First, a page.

Re “Freeland sets March 28 budget date as economists urge finance minister to curb spending” (March 11): Chrystia Freeland plans fiscal restraint so as not to fuel inflation. However, as economist Jim Stanford tweeted, “An economy that was really ‘running hot’ would have much stronger GDP growth, strong growth in leading indicators and rising real incomes. Canada has the opposite on all.”

Supply-side factors such as pandemic-induced work slowdowns and transportation bottlenecks, weather events and the war in Ukraine are driving inflation. Tightening fiscal policy along with sharply hiked rates will likely only hinder recovery efforts.

In contrast, targeted stimulus and a full employment policy would not only increase availability of goods and services, but also likely achieve a reduction in costs related to crime, addictions and family breakdowns.

Fiscal responsibility means policy settings that benefit most Canadians and should not be equated with monetary and fiscal restraint, which favours creditors over debtors, increases unemployment, exacerbates inequality and shifts burdens ever more onto our most vulnerable citizens.

Larry Kazdan Vancouver

Out of balance

Re “As Alberta battles Ottawa in court, the Liberals are right to seek balance between the economy and environment” (Editorial, March 10): From 1983 to 1987, the World Commission on Environment and Development travelled the globe and talked to people facing the full range of problems related to our collective disregard for the natural environment that sustains us. It offered a concept – “sustainable development” – to direct a new path.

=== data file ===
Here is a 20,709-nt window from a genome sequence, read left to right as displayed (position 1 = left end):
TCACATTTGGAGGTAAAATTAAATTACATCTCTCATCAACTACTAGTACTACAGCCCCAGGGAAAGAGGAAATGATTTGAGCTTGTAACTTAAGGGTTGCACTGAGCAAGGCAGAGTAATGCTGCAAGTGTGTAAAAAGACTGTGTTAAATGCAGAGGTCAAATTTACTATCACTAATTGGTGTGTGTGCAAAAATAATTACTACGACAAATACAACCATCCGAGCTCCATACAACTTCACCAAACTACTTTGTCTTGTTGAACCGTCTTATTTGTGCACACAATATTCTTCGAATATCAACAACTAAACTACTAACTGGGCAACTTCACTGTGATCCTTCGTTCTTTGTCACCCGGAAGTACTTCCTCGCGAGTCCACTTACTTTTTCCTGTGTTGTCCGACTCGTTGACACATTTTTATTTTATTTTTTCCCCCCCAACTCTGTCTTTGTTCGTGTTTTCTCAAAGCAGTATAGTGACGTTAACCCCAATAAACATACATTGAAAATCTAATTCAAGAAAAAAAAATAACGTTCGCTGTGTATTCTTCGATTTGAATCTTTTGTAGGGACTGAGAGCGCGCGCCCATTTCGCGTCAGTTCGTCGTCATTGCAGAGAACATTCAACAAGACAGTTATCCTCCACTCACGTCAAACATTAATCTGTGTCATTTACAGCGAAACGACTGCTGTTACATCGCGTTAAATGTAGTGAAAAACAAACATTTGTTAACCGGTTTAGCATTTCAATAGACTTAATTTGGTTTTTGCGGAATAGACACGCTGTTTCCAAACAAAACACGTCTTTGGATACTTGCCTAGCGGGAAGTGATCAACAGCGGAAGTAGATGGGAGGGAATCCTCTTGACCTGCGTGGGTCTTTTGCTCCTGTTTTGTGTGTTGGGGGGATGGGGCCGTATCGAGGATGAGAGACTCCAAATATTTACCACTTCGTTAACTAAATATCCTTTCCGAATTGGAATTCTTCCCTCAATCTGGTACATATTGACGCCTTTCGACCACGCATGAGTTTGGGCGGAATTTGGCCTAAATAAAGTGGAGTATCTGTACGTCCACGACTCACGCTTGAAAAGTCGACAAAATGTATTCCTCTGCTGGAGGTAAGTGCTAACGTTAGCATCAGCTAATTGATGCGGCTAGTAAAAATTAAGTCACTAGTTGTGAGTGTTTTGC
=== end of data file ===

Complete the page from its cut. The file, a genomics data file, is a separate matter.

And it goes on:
What became known as the Brundtland Report was principally written by Jim MacNeill, a Canadian and international civil servant. Mr. MacNeill explained with infinite patience that truly sustainable development is not a balancing act between different interests or actions, but a core value that needs to be integrated into our development and consumption practices.

Humanity’s insistence on “balancing” has led us to the very precipice where we now stand. Beyond politics, constitutional squabbles and “efficiency,” the federal Impact Assessment Act should have much greater rigour if it is to help us move away from that precipice.

Hugh Benevides Victoria

Now or later